The world's economic doldrums are forcing nearly all of us to make some very tough personal choices. Can we afford health insurance? Can we afford to take a vacation this year? Can we afford to eat out this month? Belt-tightening forces each of us to make decisions about what is most important to us, about short-term sacrifice and long-term goals.
Businesses, educational institutions, nonprofit organizations and our elected leaders have tough choices, too. Do we stop projects we have begun or close existing programs? Do we freeze or reduce salaries and benefits? Do we lay off employees? Leaders must weigh the impact of today's choices on tomorrow's success.
It is within this context that I ask you to think about the health and vitality of Northwest Indiana's arts and cultural organizations. What role do they play in the quality of life in our region and in its economic performance? How might our short-term decisions about arts and culture affect the region 10 or 20 years from now?
Urban planner Richard Florida is one of the today's most sought-after speakers on trends in economic competitiveness, demography and innovation. Why? Because he articulated the concept of the "creative class," that group of innovative, well-educated and highly mobile people who are the engines of prosperity in today's knowledge economy.
People in the creative class choose to live and work in places where a combination of excellent higher education, natural beauty, recreational opportunities and cultural amenities make for superior quality of life. Arts and culture play an important role in attracting and retaining the creative class. Are we well positioned to leverage our arts and cultural organizations to compete for tomorrow's knowledge workers?
The 2008 Quality of Life Indicators Report shows that, when it comes to the vitality of our arts and cultural organizations, Northwest Indiana is losing ground. While the number of our arts and cultural organizations grew 2.8 percent from 2004-2008 to 260 organizations, the level of growth did not keep pace with Indiana as a whole, where the growth rate over this period averaged 5.5 percent.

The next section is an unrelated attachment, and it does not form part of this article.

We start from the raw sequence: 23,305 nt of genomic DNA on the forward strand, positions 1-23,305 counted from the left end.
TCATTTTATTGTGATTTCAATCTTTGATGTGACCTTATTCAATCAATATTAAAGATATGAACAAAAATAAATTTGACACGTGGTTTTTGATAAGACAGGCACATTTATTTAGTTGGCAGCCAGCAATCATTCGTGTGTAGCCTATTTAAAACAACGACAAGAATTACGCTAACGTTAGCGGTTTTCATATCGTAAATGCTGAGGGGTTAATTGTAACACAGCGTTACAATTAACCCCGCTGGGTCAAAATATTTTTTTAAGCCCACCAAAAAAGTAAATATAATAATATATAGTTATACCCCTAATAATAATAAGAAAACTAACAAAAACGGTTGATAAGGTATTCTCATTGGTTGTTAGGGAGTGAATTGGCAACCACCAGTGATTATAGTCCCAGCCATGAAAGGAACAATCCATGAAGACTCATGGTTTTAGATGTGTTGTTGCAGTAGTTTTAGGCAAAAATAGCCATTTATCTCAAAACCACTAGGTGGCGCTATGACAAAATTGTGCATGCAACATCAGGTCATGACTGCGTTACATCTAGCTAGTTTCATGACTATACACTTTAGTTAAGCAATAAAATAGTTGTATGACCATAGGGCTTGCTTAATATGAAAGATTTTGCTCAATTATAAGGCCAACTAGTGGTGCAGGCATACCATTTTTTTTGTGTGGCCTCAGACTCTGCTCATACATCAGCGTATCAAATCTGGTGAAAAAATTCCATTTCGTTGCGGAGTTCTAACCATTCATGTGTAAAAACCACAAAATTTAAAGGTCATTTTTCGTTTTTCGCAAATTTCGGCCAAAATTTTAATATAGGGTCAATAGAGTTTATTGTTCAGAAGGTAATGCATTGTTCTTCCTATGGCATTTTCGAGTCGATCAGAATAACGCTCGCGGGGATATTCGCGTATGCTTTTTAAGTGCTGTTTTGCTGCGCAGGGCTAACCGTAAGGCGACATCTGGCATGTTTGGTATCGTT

Annual revenues among the region's cultural organizations were essentially flat over this four-year period, with 2008 revenues at roughly $17.4 million.
Given the escalating cost of living during this four-year period, it is clear that the region's cultural organizations have had to do significant belt-tightening, well before the current economic crisis.
Calls for improvements in basic skills and increased proficiency in science, math, and technology continue to wean precious resources away from the very programs that will bring necessary creativity and innovation alongside technological and mathematical capability. Faced with significant resource constraints, school districts continue to cut programs in art and music. Our children's current and future quality of life may well suffer from tough decisions that must be made in our schools today.
There are promising signs as well. Some cultural organizations are collaborating in new and innovative ways, most notably the management relationship between the Northwest Indiana Symphony and South Shore Arts.
LaPorte County residents benefit from a collaboration among the Michigan City Public Library, the LaPorte County Public Library and Purdue University North Central to show films in three venues across the county.
These two examples provide evidence of the benefits cultural partnerships can bring to our region during economically challenging times.
We continue to make difficult decisions in this prolonged and global recession. Whether at work, at home or in our schools, we must weigh the choices we make today against the impact our choices will have on our vision for tomorrow. Our region's arts and cultural organizations as well as the arts in our schools deserve our continued investment, patronage and support.
Together, they contribute immeasurably to the quality of life in Northwest Indiana and to our future economic vitality.